|US5528231||Jun 7, 1994||Jun 18, 1996||Bull Cp8||Method for the authentication of a portable object by an offline terminal, and apparatus for implementing the process|
|US5533126||Apr 21, 1994||Jul 2, 1996||Bull Cp8||Key protection device for smart cards|
|US5555385||Oct 27, 1993||Sep 10, 1996||International Business Machines Corporation||Allocation of address spaces within virtual machine compute system|
|US5555414||Dec 14, 1994||Sep 10, 1996||International Business Machines Corporation||Multiprocessing system including gating of host I/O and external enablement to guest enablement at polling intervals|
|US5560013||Dec 6, 1994||Sep 24, 1996||International Business Machines Corporation||Method of using a target processor to execute programs of a source architecture that uses multiple address spaces|
|US5564040||Nov 8, 1994||Oct 8, 1996||International Business Machines Corporation||Method and apparatus for providing a server function in a logically partitioned hardware machine|
|US5566323||Oct 24, 1994||Oct 15, 1996||Bull Cp8||Data processing system including programming voltage inhibitor for an electrically erasable reprogrammable nonvolatile memory|
|US5568552||Jun 7, 1995||Oct 22, 1996||Intel Corporation||Method for providing a roving software license from one node to another node|
|US5574936||Jan 25, 1995||Nov 12, 1996||Amdahl Corporation||Access control mechanism controlling access to and logical purging of access register translation lookaside buffer (ALB) in a computer system|
|US5582717||Sep 11, 1991||Dec 10, 1996||Di Santo; Dennis E.||Water dispenser with side by side filling-stations|
|US5604805||Feb 9, 1996||Feb 18, 1997||Brands; Stefanus A.||Privacy-protected transfer of electronic information|
|US5606617||Oct 14, 1994||Feb 25, 1997||Brands; Stefanus A.||Secret-key certificates|
|US5615263||Jan 6, 1995||Mar 25, 1997||Vlsi Technology, Inc.||Dual purpose security architecture with protected internal operating system|
|US5628022||Jun 1, 1994||May 6, 1997||Hitachi, Ltd.||Microcomputer with programmable ROM|
|US5633929||Sep 15, 1995||May 27, 1997||Rsa Data Security, Inc||Cryptographic key escrow system having reduced vulnerability to harvesting attacks|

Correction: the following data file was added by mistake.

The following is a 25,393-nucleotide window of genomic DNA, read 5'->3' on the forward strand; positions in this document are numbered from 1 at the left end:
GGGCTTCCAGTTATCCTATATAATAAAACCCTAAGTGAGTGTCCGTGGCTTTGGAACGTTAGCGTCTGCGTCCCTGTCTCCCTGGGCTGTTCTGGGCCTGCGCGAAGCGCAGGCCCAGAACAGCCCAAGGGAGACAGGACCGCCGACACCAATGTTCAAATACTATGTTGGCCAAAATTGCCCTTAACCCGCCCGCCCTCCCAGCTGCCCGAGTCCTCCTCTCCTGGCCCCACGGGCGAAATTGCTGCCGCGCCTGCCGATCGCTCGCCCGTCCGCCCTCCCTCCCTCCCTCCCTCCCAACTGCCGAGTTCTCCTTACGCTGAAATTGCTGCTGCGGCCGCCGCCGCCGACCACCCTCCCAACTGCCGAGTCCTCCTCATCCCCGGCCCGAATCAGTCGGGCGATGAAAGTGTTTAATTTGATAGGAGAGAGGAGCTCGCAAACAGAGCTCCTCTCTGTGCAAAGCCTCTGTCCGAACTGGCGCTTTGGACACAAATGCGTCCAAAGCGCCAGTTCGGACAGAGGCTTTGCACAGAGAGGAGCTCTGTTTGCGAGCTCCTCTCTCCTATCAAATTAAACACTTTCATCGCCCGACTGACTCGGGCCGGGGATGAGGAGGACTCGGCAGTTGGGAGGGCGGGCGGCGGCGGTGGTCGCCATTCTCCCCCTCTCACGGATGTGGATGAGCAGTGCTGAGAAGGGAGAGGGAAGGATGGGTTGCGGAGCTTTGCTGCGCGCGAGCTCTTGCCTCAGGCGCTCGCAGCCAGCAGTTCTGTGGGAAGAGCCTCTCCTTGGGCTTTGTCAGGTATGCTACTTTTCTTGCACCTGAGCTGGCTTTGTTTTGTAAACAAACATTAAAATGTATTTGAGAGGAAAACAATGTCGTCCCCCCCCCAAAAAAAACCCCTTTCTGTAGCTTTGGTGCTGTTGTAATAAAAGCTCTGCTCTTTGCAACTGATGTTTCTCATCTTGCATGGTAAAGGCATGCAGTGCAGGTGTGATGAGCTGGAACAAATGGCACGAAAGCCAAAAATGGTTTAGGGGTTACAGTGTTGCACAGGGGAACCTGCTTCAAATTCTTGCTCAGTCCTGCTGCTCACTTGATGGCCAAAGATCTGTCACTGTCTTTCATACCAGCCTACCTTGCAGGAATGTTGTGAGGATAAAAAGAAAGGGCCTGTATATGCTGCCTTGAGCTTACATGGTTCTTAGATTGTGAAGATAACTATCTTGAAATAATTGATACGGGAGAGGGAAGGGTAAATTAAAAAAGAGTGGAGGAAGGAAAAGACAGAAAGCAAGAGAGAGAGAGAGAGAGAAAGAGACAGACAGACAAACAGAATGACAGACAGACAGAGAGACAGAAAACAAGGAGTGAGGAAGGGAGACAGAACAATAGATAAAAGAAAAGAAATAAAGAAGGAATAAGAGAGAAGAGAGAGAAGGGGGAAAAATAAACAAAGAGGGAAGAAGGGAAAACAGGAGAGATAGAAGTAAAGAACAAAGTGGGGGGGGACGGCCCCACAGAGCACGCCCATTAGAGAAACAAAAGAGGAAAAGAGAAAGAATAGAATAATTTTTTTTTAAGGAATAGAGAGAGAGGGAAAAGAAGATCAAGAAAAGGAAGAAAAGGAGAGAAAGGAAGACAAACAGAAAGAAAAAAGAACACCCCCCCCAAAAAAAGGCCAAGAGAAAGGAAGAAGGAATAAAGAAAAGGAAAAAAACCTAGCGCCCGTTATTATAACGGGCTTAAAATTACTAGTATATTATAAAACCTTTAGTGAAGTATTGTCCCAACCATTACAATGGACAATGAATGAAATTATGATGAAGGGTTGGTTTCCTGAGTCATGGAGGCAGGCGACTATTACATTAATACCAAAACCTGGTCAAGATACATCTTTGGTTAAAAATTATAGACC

|US5657445||Jan 26, 1996||Aug 12, 1997||Dell Usa, L.P.||Apparatus and method for limiting access to mass storage devices in a computer system|
|US5668971||Feb 27, 1996||Sep 16, 1997||Compaq Computer Corporation||Posted disk read operations performed by signalling a disk read complete to the system prior to completion of data transfer|
|US5684948||Sep 1, 1995||Nov 4, 1997||National Semiconductor Corporation||Memory management circuit which provides simulated privilege levels|
|US5706469||Sep 11, 1995||Jan 6, 1998||Mitsubishi Denki Kabushiki Kaisha||Data processing system controlling bus access to an arbitrary sized memory area|
|US5717903||May 15, 1995||Feb 10, 1998||Compaq Computer Corporation||Method and appartus for emulating a peripheral device to allow device driver development before availability of the peripheral device|
|US5720609||Dec 11, 1996||Feb 24, 1998||Pfefferle; William Charles||Catalytic method|
|US5721222||Aug 25, 1995||Feb 24, 1998||Zeneca Limited||Heterocyclic ketones|
|US5729760||Jun 21, 1996||Mar 17, 1998||Intel Corporation||System for providing first type access to register if processor in first mode and second type access to register if processor not in first mode|
|US5737604||Sep 30, 1996||Apr 7, 1998||Compaq Computer Corporation||Method and apparatus for independently resetting processors and cache controllers in multiple processor systems|
|US5737760||Oct 6, 1995||Apr 7, 1998||Motorola Inc.||Microcontroller with security logic circuit which prevents reading of internal memory by external program|
|US5740178||Aug 29, 1996||Apr 14, 1998||Lucent Technologies Inc.||Software for controlling a reliable backup memory|
|US5752046||Dec 18, 1996||May 12, 1998||Apple Computer, Inc.||Power management system for computer device interconnection bus|
|US5757919||Dec 12, 1996||May 26, 1998||Intel Corporation||Cryptographically protected paging subsystem|
|US5764969||Feb 10, 1995||Jun 9, 1998||International Business Machines Corporation||Method and system for enhanced management operation utilizing intermixed user level and supervisory level instructions with partial concept synchronization|
|US5796835||May 7, 1997||Aug 18, 1998||Bull Cp8||Method and system for writing information in a data carrier making it possible to later certify the originality of this information|
|US5796845||Jun 26, 1997||Aug 18, 1998||Matsushita Electric Industrial Co., Ltd.||Sound field and sound image control apparatus and method|
|US5805712||Dec 29, 1995||Sep 8, 1998||Intel Corporation||Apparatus and method for providing secured communications|
|US5809546||May 23, 1996||Sep 15, 1998||International Business Machines Corporation||Method for managing I/O buffers in shared storage by structuring buffer table having entries including storage keys for controlling accesses to the buffers|
|US5825875||Oct 11, 1995||Oct 20, 1998||Cp8 Transac||Process for loading a protected storage zone of an information processing device, and associated device|
|US5825880||Jun 4, 1997||Oct 20, 1998||Sudia; Frank W.||Multi-step digital signature method and system|
|US5835594||Feb 9, 1996||Nov 10, 1998||Intel Corporation||Methods and apparatus for preventing unauthorized write access to a protected non-volatile storage|
|US5844986||Sep 30, 1996||Dec 1, 1998||Intel Corporation||Secure BIOS|
|US5852717||Nov 20, 1996||Dec 22, 1998||Shiva Corporation||Performance optimizations for computer networks utilizing HTTP|
|US5854913||Jun 10, 1997||Dec 29, 1998||International Business Machines Corporation||Microprocessor with an architecture mode control capable of supporting extensions of two distinct instruction-set architectures|